Another kind of liquid future is presented in your movie FLUIDØ, which I saw at the Berlinale in February 2017. Here, certain bodily fluids are consumed as a psychoactive drug. Could you talk a bit about this project—particularly in relation to body boundaries and collective experience?
FLUIDØ connects to the body/sex thread in my work. Viruses, sex, drugs, and conspiracy make up the cypherpunk sci-fi movie. Set in the post-AIDS future of 2060, where the Government is the first to declare the era “AIDS FREE,” mutated AIDS viruses give birth to ZERO GENs: humans who have genetically evolved in a very unique way.
These gender-fluid ZERO GENs are bio-drug carriers, and the white fluid they produce is the hypernarcotic for the twenty-first century, taking over the markets of the twentieth-century white-powder high. The ejaculate of these ZERO GEN beings is intoxicating and therefore becomes a new form of sexual commodity. The new drug they produce, code named DELTA, diffuses through skin contact and creates an addictive high.
A new war on drugs begins and the ZERO GENs are declared illegal. The government dispatches drug-resistant replicants for round-up arrest missions. When one of these government android's immunity breaks down and its pleasure centers are activated, the story becomes a tangled multi-thread plot and the ZERO GENs are caught among underground drug lords, glitched super agents, a scheming corporation, and a corrupt government.
We have surrendered our bodies to be colonialized, engineered, reconstituted. The shell of a body contains data that are inaccessible to us. FLUIDØ’s excessive ejaculation reclaims the free flow of body fluid. I want the movie to be watched in the cinema, where an audience can collectively experience the raw, uncensored body power.
Your cyber-organic work brings to my mind an alternative history of cybernetics. Cybernetics is often associated with the idea that biological, social, and physical behavior is fully programmed and reprogrammable. However, the more experimental cyberneticists—like Stafford Beer, for example—always saw the world as ultimately unknowable and thought natural systems, or biocomputers, would be flexible enough to respond to it: "growing solutions to problems" as opposed to computers that are more rigid.
In my own small artistic practice, I build my own system, my platform, my protocol, and my network, which is highly programmed and structured with loopholes to allow public intervention that can be unpredictable and certainly organic. I count the human factor when conceiving an art project. To go for ultimately unknown and natural, I refer to mycelium as ordained by Paul Stamets as “the neurological network of nature.” The Mycelium Network Society as an artist-connecting project may be more of this alternative cybernetic approach. We will see how it grows horizontally and sporadically.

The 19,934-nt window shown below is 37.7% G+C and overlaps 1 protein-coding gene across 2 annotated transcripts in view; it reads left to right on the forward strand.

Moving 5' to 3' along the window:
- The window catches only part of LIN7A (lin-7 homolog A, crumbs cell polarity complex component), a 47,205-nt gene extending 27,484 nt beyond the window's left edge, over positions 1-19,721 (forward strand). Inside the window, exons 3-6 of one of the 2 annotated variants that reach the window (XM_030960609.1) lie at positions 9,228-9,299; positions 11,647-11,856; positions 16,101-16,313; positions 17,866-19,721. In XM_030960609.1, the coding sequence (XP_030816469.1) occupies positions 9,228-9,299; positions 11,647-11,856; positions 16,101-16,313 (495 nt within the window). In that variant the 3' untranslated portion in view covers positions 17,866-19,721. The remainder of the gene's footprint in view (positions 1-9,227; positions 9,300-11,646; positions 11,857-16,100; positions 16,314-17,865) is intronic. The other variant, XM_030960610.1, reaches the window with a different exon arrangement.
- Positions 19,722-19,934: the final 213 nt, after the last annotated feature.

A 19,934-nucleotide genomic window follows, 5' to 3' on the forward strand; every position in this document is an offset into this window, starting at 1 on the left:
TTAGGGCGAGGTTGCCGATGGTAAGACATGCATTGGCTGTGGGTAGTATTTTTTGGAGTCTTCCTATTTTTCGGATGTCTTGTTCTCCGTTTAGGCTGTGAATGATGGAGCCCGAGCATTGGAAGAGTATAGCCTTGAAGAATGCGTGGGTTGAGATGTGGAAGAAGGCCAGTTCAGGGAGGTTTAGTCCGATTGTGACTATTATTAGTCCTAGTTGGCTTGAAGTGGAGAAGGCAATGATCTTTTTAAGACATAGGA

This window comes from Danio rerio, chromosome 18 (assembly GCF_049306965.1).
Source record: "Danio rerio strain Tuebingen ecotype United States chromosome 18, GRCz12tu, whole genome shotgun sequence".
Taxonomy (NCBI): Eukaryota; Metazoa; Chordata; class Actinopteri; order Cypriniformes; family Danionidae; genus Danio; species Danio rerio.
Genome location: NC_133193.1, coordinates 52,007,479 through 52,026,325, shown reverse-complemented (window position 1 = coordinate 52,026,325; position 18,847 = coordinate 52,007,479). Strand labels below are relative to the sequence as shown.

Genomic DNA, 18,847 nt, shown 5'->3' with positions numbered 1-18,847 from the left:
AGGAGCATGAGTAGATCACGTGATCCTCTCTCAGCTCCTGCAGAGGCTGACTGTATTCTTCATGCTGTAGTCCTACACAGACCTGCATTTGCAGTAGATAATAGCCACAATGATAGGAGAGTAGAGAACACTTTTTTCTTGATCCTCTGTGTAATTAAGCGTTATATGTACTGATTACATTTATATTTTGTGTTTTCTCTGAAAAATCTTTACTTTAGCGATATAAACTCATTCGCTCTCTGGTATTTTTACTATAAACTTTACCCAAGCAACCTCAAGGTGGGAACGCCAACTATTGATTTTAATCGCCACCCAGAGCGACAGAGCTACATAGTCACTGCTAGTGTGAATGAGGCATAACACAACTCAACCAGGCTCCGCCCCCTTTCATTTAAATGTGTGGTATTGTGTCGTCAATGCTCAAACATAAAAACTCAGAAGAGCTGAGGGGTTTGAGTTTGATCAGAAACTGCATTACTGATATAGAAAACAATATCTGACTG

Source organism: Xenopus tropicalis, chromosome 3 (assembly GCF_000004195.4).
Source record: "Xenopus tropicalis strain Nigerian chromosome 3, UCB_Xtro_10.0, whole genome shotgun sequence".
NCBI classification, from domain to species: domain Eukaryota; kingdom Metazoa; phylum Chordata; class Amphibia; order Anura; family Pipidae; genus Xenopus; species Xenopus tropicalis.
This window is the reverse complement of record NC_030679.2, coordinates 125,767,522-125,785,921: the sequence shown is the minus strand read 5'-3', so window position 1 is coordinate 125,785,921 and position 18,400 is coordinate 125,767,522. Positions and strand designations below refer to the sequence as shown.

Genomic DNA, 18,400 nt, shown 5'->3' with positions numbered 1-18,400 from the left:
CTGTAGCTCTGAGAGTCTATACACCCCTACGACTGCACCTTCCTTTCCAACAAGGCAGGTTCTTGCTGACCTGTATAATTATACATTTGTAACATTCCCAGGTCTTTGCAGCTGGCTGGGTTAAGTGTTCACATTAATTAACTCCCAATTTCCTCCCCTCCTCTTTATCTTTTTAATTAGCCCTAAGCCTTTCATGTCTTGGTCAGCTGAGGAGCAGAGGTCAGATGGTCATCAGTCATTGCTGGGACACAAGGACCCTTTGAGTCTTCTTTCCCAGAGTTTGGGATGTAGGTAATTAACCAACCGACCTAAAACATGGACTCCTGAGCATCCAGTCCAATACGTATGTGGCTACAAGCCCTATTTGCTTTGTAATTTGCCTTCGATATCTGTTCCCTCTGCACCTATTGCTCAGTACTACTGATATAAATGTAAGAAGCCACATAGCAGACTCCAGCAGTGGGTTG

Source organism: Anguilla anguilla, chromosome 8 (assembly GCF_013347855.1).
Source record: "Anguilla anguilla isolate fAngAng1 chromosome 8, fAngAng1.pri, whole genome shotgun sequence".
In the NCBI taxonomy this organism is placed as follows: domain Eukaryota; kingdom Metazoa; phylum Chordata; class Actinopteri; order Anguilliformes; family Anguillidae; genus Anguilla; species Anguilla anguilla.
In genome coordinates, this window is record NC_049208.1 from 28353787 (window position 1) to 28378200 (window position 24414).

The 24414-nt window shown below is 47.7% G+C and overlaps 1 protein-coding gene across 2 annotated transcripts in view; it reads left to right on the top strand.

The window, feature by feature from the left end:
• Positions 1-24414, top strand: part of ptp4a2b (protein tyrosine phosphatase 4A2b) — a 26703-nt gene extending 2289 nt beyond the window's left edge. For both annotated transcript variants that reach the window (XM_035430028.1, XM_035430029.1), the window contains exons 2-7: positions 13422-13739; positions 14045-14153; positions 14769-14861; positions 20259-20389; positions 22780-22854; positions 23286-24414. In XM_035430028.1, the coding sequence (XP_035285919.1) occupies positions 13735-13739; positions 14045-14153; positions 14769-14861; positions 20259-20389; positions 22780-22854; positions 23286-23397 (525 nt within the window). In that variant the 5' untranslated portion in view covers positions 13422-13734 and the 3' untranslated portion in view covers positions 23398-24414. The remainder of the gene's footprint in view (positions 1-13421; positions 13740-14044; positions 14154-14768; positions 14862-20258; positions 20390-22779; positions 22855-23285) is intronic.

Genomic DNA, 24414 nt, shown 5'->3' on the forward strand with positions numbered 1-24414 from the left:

I am also fascinated by the way in which you explore the limits of scientific inquiry by, for example, presenting orgasmic sexual marathons in service of science (the collection of “orgasm data” in the 2000 movie I.K.U.). Do you think fiction plays a role in science at large?
I am in awe of science as I don’t have much access to research fields. Once I claimed myself as a high-tech aboriginal who borrowed technology. Not owning technology in a way is liberating—allowing me to free associate, to jump-start raw and crude concepts that are yet to be legitimized. I am currently developing another sci-fi film, UKI, cinema interrupted, in which the Genom corporation has taken human body hostage to a (post-net) BioNet. I have now gained some access to PRBB (Barcelona Biomedical Research Park) in Barcelona where I can do some research into cell design of a biological system.
This connects back to your ideas on the connections between science and commerce, or orgasms and commerce, as present in FLUIDØ and elsewhere…
In I.K.U. the Genom Corp. dispatches replicant IKU (orgasm) coders to collect human orgasm data, which is downloaded when the coders’ hard-drive body is full with data. Genom Corp. codes the orgasm data onto chips and markets them to be plugged into mobile phones. A spectrum of color-coded orgasms is sold through coin-operated machines located at street corners. Bodies are packages made to open and orgasms are data that can be stored, purchased, and consumed. In FLUIDØ, the act of collective masturbation is orchestrated by druglords to harvest the ZERO GENs’ sensual substance for consumption. Currency exchange is involved in this transaction of pleasure and labor. While the patrons of the fluid drug take in simulated orgasms for viral high, the defunct replicant goes through an orgasmic work-out to reboot her computational body system.
This is some very interesting cyberpunk to me! How did you end up with orgasms and orgasm data as the topic of the film? I’m curious how orgasms relate to the unconscious, or how they are controlled by the involuntary/autonomic nervous system. Did you think about this in relation to (unconscious) technologies—like the replicants, for example?
In my view, orgasm is a very conscious, dedicated endeavor, a hard-earned pleasure that often involves durational, tedious foreplay. The Japanese word for orgasm, iku, actually means “going” rather than “coming.” Upon arriving at orgasm, in Japanese one might call out iku, iku, going, going. Between coming and going, the spark of controlled energy flows both ways. Before Tinder and Grindr, I.K.U. portrayed stored orgasm data on-the-go, ready for download and consumption, a clean transaction sans foreplay. The manufacture of replicants is a corporate business venture to exploit the work force. UKI, as a sequel to I.K.U., pushes further to propose a colonialized body unwired. I have come to terms with loving the replicants, to surrendering my corporeal self for yet another network scheme.